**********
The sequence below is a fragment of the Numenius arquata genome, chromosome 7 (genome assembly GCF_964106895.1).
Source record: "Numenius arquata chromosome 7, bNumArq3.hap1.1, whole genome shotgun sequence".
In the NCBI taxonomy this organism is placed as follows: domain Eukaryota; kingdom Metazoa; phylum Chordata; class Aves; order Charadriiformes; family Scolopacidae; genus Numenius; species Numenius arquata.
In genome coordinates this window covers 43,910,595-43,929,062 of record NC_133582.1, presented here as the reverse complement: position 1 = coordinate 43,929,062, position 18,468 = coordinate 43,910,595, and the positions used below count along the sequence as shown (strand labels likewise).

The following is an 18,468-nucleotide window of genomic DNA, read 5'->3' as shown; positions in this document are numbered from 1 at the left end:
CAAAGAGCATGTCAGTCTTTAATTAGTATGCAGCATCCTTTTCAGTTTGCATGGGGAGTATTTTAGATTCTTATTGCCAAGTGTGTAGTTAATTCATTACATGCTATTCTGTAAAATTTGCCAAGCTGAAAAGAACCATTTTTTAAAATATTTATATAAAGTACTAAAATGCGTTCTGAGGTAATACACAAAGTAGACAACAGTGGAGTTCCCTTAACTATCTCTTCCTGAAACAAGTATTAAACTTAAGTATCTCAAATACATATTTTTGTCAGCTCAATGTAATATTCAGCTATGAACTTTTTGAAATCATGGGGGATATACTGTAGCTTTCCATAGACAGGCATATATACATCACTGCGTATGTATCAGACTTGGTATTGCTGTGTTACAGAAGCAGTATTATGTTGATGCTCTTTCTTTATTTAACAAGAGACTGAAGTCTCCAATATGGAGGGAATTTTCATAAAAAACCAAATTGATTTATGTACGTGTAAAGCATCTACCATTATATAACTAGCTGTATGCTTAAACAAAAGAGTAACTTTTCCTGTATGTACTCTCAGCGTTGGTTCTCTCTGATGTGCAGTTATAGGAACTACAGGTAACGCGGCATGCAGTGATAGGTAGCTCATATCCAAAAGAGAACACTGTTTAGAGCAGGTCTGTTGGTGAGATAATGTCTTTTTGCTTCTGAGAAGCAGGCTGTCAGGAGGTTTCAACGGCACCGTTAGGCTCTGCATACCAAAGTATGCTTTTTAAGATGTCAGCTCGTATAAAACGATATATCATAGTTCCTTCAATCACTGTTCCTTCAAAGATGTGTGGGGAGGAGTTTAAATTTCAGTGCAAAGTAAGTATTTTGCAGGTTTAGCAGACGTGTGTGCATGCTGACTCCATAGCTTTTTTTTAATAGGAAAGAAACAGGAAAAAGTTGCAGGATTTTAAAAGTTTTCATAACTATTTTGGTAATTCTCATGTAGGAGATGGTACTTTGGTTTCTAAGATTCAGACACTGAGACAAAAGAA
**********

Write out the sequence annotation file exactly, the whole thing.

The sequence below is a fragment of the Numenius arquata genome, chromosome 7 (genome assembly GCF_964106895.1).
Source record: "Numenius arquata chromosome 7, bNumArq3.hap1.1, whole genome shotgun sequence".
In the NCBI taxonomy this organism is placed as follows: domain Eukaryota; kingdom Metazoa; phylum Chordata; class Aves; order Charadriiformes; family Scolopacidae; genus Numenius; species Numenius arquata.
In genome coordinates this window covers 43,910,595-43,929,062 of record NC_133582.1, presented here as the reverse complement: position 1 = coordinate 43,929,062, position 18,468 = coordinate 43,910,595, and the positions used below count along the sequence as shown (strand labels likewise).

The following is an 18,468-nucleotide window of genomic DNA, read 5'->3' as shown; positions in this document are numbered from 1 at the left end:
CAAAGAGCATGTCAGTCTTTAATTAGTATGCAGCATCCTTTTCAGTTTGCATGGGGAGTATTTTAGATTCTTATTGCCAAGTGTGTAGTTAATTCATTACATGCTATTCTGTAAAATTTGCCAAGCTGAAAAGAACCATTTTTTAAAATATTTATATAAAGTACTAAAATGCGTTCTGAGGTAATACACAAAGTAGACAACAGTGGAGTTCCCTTAACTATCTCTTCCTGAAACAAGTATTAAACTTAAGTATCTCAAATACATATTTTTGTCAGCTCAATGTAATATTCAGCTATGAACTTTTTGAAATCATGGGGGATATACTGTAGCTTTCCATAGACAGGCATATATACATCACTGCGTATGTATCAGACTTGGTATTGCTGTGTTACAGAAGCAGTATTATGTTGATGCTCTTTCTTTATTTAACAAGAGACTGAAGTCTCCAATATGGAGGGAATTTTCATAAAAAACCAAATTGATTTATGTACGTGTAAAGCATCTACCATTATATAACTAGCTGTATGCTTAAACAAAAGAGTAACTTTTCCTGTATGTACTCTCAGCGTTGGTTCTCTCTGATGTGCAGTTATAGGAACTACAGGTAACGCGGCATGCAGTGATAGGTAGCTCATATCCAAAAGAGAACACTGTTTAGAGCAGGTCTGTTGGTGAGATAATGTCTTTTTGCTTCTGAGAAGCAGGCTGTCAGGAGGTTTCAACGGCACCGTTAGGCTCTGCATACCAAAGTATGCTTTTTAAGATGTCAGCTCGTATAAAACGATATATCATAGTTCCTTCAATCACTGTTCCTTCAAAGATGTGTGGGGAGGAGTTTAAATTTCAGTGCAAAGTAAGTATTTTGCAGGTTTAGCAGACGTGTGTGCATGCTGACTCCATAGCTTTTTTTTAATAGGAAAGAAACAGGAAAAAGTTGCAGGATTTTAAAAGTTTTCATAACTATTTTGGTAATTCTCATGTAGGAGATGGTACTTTGGTTTCTAAGATTCAGACACTGAGACAAAAGAA